Olle:  No

Q:  So when you say that God has preserved His Word, what do you mean?

Olle:  God has preserved most of the Words from the original manuscripts, but not all of them.

Q:  So you don’t think we have all of God’s Word today?

Olle:  No.  They might be somewhere, but we don’t know where they all are or what they all are.

Q:  Olle, do you believe that the Bible teaches the perfect preservation of every Word?

Olle:  Yes

Q:  Let me read one verse to you.  It’s Jesus speaking in Matthew 5:18, “For verily I say unto you, Till heaven and earth pass, one jot or one tittle shall in no wise pass from the law, till all be fulfilled.”  What do you think that verse is saying as it applies to the preservation of Scripture?

Olle:  That God has preserved every one of His Words, even to the letter.

Q:  Even for today?

Olle:  Yes

Q:  But you said that you don’t believe that God did preserve all of them.  Let me be clear.  Is that what you said?

Olle:  Yes

Q:  But you’re saying that Jesus said that He would preserve all of them?

Olle:  Yes

Q:  Olle, doesn’t what you said Jesus would do and what you said has actually happened contradict each other?

Olle:  Yes

Q:  Are you saying that God didn’t keep His promise?

Olle:  Yes

Q:  Do you think God keeps all His promises?

Olle:  Yes

Q:  Did God promise to preserve all His Words?

Olle:  Yes

Q:  So do you believe that God preserved all His Words?

Olle:  No

Q:  Are you contradicting yourself, Olle?

Olle:  Yes

Q:  Why are you contradicting yourself, Olle?

Olle:  The truth serum is making me do it.  I guess I really don’t believe what God said He would do.

Q:  Why not?

Olle:  It doesn’t seem possible that He could do it.  I mean with all the textual variants and differing editions.  I don’t know how we could know which Words were His or whether we even have all of them or not.  It’s too hard for me to believe.

Q:  Olle, if you have 100 marbles and you gave them to me to keep or preserve, how many would you expect back later if I had preserved them?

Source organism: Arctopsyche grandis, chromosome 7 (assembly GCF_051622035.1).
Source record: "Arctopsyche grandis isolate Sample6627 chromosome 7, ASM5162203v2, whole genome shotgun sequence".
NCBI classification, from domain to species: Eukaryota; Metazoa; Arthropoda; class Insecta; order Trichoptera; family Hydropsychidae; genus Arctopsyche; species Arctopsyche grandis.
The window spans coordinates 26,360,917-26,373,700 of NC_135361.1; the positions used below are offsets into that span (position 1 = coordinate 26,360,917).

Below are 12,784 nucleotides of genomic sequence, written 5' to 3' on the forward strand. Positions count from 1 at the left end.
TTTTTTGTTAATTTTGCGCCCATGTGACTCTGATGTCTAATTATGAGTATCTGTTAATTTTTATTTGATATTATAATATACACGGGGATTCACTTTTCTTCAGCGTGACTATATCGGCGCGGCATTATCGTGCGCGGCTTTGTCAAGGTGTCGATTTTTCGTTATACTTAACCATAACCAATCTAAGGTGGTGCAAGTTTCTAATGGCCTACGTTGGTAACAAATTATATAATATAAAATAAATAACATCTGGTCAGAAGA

Olle:  100

Q:  What if I had 94 of them, would you consider that preservation of your marbles?

Olle:  No

Q:  Do you think that we have all the Words of God available to us today?

Olle:  No

Q:  Do you think that God has promised that all of the Words of God would be available?

Olle:  Yes

Q:  So why don’t we have all of them?

Olle:  God didn’t keep His promise.

Q:  Are you sure?

Olle:  I’d say “no,” but I took this truth serum.

Q:  Thank you for your honesty, Olle.

Olle:  You’re welcome.

Revelation 22:18-19 and the Perfect Preservation of Scripture

God promised a wonderful blessing to those who would read or hear the last book of the Bible, the Revelation of Jesus Christ (Revelation 1:3):

Blessed is he that readeth, and they that hear the words of this prophecy, and keep those things which are written therein: for the time is at hand.

This verse has several interesting features.  It is the first of seven blessings in Revelation.  No accident there—Revelation completes God’s special revelation to mankind.  The blessing is for people engaged in three activities.  They are three present participles, continuous action—“readeth,” “hear,” and “keep.”  Those describe what you would do in a church service—Scripture is read, then preached, and finally practiced.  What is read, heard, and then practiced?  “Words . . . which are written therein.”  Those who try to turn “words” into concepts, ideas, teachings, or just oral speaking will have a hard time doing that here.  There is an assumption here right away that we will have the words necessary for reading and hearing, the ones “which are written therein.”  You don’t read oral teachings—you read only written words that are in either a scroll or book.

We vault forward to the last chapter of Revelation.  The Greek term translated “words” in Revelation 1:3 is logos.  In Revelation 22 that term is used repeatedly and it is either translated “sayings” or “words.”  You find it in vv. 6-7:

And he said unto me, These sayings [logos] are faithful and true: and the Lord God of the holy prophets sent his angel to shew unto his servants the things which must shortly be done.  Behold, I come quickly: blessed is he that keepeth the sayings [logos] of the prophecy of this book.